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Morocco country facts

Kingdom of Morocco Africa Rabat 32,987,206 inhabitants 446,550 sq km 73.87 inhabitants/sq km Moroccan dirhams (MAD) population evolution



In 788, about a century after the Arab conquest of North Africa, a series of Moroccan Muslim dynasties began to rule in Morocco. In the 16th century, the Sa'adi monarchy, particularly under Ahmad al-MANSUR (1578-1603), repelled foreign invaders and inaugurated a golden age. The Alaouite Dynasty, to which the current Moroccan royal family belongs, dates from the 17th century. In 1860, Spain occupied northern Morocco and ushered in a half century of trade rivalry among European powers that saw Morocco's sovereignty steadily erode; in 1912, the French imposed a protectorate over the country. A protracted independence struggle with France ended successfully in 1956. The internationalized city of Tangier and most Spanish possessions were turned over to the new country that same year. Sultan MOHAMMED V, the current monarch's grandfather, organized the new state as a constitutional monarchy and in 1957 assumed the title of king. Although Morocco is not the UN-recognized Administering Power for the Western Sahara, it exercises de facto administrative control over 80% of the territory. The UN since 1991 has monitored a ceasefire between Morocco and the Polisario Front and leads ongoing negotiations over the status of the territory. King MOHAMMED VI in early 2011 responded to the spread of pro-democracy protests in the region by implementing a reform program that included a new constitution, passed by popular referendum in July 2011, under which some new powers were extended to parliament and the prime minister but ultimate authority remains in the hands of the monarch. In November 2012, the Justice and Development Party - a moderate Islamist party - won the largest number of seats in parliamentary elections, becoming the first Islamist party to lead the Moroccan Government.



Northern Africa, bordering the North Atlantic Ocean and the Mediterranean Sea, between Algeria and Western Sahara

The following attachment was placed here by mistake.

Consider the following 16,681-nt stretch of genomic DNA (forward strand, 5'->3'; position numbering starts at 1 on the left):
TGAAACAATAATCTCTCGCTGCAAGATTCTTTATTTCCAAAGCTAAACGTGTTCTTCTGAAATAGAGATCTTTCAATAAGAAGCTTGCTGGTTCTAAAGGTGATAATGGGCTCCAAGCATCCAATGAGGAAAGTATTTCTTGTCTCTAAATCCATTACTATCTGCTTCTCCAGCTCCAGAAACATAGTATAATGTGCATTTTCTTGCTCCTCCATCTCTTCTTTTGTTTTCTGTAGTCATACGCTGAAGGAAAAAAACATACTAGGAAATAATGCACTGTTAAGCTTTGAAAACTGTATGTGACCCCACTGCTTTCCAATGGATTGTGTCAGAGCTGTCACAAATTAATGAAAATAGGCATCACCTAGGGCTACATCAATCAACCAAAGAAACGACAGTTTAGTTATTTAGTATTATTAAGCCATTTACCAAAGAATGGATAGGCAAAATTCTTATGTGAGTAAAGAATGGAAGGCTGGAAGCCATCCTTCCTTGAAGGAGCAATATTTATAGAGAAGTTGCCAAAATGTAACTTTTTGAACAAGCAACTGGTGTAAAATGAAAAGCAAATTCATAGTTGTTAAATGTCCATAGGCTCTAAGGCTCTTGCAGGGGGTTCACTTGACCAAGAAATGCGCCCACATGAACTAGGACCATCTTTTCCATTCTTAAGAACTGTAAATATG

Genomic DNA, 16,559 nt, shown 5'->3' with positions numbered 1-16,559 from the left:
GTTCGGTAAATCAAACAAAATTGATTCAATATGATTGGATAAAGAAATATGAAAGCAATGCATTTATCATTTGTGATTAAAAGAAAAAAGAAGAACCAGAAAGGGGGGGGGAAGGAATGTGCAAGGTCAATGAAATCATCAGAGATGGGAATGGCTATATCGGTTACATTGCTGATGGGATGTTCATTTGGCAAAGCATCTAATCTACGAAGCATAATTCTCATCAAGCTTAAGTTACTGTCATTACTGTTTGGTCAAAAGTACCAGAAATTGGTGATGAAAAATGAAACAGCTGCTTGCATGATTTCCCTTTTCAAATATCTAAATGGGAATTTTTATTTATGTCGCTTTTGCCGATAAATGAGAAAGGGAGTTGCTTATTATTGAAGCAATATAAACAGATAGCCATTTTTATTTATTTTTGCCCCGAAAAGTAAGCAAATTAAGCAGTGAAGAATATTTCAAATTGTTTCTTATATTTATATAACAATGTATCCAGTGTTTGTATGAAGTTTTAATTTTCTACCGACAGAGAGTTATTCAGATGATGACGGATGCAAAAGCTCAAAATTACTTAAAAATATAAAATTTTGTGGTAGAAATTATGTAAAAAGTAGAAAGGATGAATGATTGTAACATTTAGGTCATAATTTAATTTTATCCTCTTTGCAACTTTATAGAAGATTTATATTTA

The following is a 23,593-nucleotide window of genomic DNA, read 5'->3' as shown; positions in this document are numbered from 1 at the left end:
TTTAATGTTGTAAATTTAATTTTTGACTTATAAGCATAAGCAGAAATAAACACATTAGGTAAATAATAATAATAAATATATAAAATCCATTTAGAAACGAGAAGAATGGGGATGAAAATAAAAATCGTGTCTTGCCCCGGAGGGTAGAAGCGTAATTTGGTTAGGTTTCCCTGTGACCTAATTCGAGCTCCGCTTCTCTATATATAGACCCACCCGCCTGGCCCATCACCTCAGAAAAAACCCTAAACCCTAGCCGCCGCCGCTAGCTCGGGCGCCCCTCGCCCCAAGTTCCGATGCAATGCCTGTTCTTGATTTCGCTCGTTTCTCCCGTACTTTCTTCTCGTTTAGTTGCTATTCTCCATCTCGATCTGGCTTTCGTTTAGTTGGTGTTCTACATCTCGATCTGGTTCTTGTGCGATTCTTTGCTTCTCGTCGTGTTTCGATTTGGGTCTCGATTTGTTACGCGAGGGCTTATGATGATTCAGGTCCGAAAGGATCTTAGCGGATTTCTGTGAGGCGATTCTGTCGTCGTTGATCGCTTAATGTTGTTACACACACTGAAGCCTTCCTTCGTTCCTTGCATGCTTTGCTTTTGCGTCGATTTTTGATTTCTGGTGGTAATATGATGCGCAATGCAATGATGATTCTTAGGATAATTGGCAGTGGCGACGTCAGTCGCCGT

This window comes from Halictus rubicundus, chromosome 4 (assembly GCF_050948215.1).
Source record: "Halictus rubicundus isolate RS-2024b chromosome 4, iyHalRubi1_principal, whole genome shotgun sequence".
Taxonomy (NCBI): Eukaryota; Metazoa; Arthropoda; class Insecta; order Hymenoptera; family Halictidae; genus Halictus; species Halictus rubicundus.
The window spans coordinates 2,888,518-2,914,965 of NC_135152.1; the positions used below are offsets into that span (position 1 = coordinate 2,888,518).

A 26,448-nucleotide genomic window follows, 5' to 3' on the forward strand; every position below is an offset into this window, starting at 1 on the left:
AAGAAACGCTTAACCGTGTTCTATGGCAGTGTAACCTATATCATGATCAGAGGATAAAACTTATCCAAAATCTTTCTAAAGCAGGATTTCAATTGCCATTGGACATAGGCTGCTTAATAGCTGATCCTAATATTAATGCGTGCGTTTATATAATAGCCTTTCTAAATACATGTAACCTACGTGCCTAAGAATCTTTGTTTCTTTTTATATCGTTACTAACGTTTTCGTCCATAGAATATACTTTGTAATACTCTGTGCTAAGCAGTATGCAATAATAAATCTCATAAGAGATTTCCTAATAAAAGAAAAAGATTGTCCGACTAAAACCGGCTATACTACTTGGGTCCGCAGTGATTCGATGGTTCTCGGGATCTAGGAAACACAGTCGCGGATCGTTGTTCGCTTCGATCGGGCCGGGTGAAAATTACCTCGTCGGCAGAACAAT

Geographic coordinates

32 00 N, 5 00 W

Area (sq km)

total: 446,550 sq km
land: 446,300 sq km
water: 250 sq km

Area - comparative (sq km)

slightly larger than California

Land boundaries (km)

total: 2,020.5 km
border countries: Algeria 1,559 km, Western Sahara 443 km, Spain (Ceuta) 8 km, Spain (Melilla) 10.5 km
note: an additional 75-meter border segment exists between Morocco and the Spanish exclave of Penon de Velez de la Gomera

Coastline (km)

1,835 km

Maritime claims

territorial sea: 12 nm
contiguous zone: 24 nm
exclusive economic zone: 200 nm
continental shelf: 200 m depth or to the depth of exploitation


Mediterranean, becoming more extreme in the interior


northern coast and interior are mountainous with large areas of bordering plateaus, intermontane valleys, and rich coastal plains

Elevation extremes (m)

lowest point: Sebkha Tah -55 m
highest point: Jebel Toubkal 4,165 m

Natural resources

phosphates, iron ore, manganese, lead, zinc, fish, salt

Land use (%)

arable land: 17.79%
permanent crops: 2.6%
other: 79.61% (2011)

Irrigated land (sq km)

14,850 sq km (2004)

Total renewable water resources (cu km)

29 cu km (2011)

Freshwater withdrawal (domestic/industrial/agricultural) ()

total: 12.61 cu km/yr (12%/4%/84%)
per capita: 428.1 cu m/yr (2005)

Natural hazards

northern mountains geologically unstable and subject to earthquakes; periodic droughts

Environment - current issues

land degradation/desertification (soil erosion resulting from farming of marginal areas, overgrazing, destruction of vegetation); water supplies contaminated by raw sewage; siltation of reservoirs; oil pollution of coastal waters

Environment - international agreements

party to: Biodiversity, Climate Change, Climate Change-Kyoto Protocol, Desertification, Endangered Species, Hazardous Wastes, Law of the Sea, Marine Dumping, Ozone Layer Protection, Ship Pollution, Wetlands, Whaling
signed, but not ratified: Environmental Modification

Geography - note